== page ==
The fanciful element of this story begins with the discovery of a mysterious egg that washes up on the shore of a Scotland beach. A little girl, Kirstie, takes the egg home and puts it in the bathtub. The next day a strange but cute creature is hatched that the grandfather identifies as a “water horse” that the children name “Crusoe.” The creature grows extremely fast and turns out to be a gigantic sea creature reminiscent of the Loch Ness Monster!

How has the author made the story believable?

The author has made the story believable by the manner in which he places a fanciful creature like a water horse into a realistic setting with real humans who display real human emotions and reactions to the existence of such an extraordinary creature. Naturally, the humans who know the good-natured creature best grow attached to it. The humans who do not know the creature well are governed by fear and prejudice as opposed to knowledge.

Is the story logical and consistent within the framework established by the author? Explain why or why not.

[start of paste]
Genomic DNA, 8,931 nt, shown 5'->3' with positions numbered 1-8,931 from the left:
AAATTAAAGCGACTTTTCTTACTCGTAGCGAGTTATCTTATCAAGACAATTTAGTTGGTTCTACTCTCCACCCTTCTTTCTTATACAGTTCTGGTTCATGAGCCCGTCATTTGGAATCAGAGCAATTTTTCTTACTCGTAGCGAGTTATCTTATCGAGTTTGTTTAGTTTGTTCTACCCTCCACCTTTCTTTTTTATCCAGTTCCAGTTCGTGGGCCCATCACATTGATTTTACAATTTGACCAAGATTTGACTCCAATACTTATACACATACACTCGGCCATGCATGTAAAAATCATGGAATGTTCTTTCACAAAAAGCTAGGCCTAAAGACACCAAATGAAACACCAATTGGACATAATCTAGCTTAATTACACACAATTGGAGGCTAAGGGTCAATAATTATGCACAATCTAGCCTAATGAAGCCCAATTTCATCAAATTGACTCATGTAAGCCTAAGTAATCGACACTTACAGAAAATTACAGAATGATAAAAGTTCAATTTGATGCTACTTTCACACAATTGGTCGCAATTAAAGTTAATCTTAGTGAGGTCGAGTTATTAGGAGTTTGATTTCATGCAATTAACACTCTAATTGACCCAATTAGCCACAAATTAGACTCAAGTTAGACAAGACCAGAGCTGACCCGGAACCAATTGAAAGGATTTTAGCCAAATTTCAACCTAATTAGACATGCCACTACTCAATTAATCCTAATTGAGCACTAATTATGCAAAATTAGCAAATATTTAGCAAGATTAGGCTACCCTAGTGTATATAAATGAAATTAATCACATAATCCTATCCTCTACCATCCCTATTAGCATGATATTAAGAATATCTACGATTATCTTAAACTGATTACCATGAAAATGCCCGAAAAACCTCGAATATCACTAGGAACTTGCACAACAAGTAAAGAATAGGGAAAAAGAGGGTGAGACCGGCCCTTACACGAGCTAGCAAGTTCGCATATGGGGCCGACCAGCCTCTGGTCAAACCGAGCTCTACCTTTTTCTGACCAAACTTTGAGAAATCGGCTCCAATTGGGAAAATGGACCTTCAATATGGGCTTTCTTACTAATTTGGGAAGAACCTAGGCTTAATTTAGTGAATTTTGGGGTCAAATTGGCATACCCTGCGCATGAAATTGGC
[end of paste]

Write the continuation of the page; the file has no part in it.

The story (and ultimate outcome) is logical and consistent with the author’s framework. With the exception of the fanciful creature, the story that revolves around him seems very realistic when you think about how humans would actually react upon encountering an animal like a water horse. The animal is loved by the family but becomes feared by outsiders who perceive it as a dangerous threat.

Is the plot original and ingenious? What elements are particularly original?

The plot does have some elements of originality but the story as a whole was seemingly inspired by the old and familiar legend of the Loch Ness Monster of Scotland. The story is similar in some ways to the movies E.T. (about an alien) and Harry and the Hendersons (about a Bigfoot creature). All these stories revolve around an extraordinary or alien-like creature that is misunderstood by the surrounding world but adopted by a group of humans who become closely attached to it. The water horse presents a similar kind of story. It leaves readers with a good feeling since it magnifies the loving relationship that humans can have with animals or theoretical alien-like creatures and vice versa.

Is there a universal truth underlying the metaphor of the fantasy? What universal truth does the fantasy convey?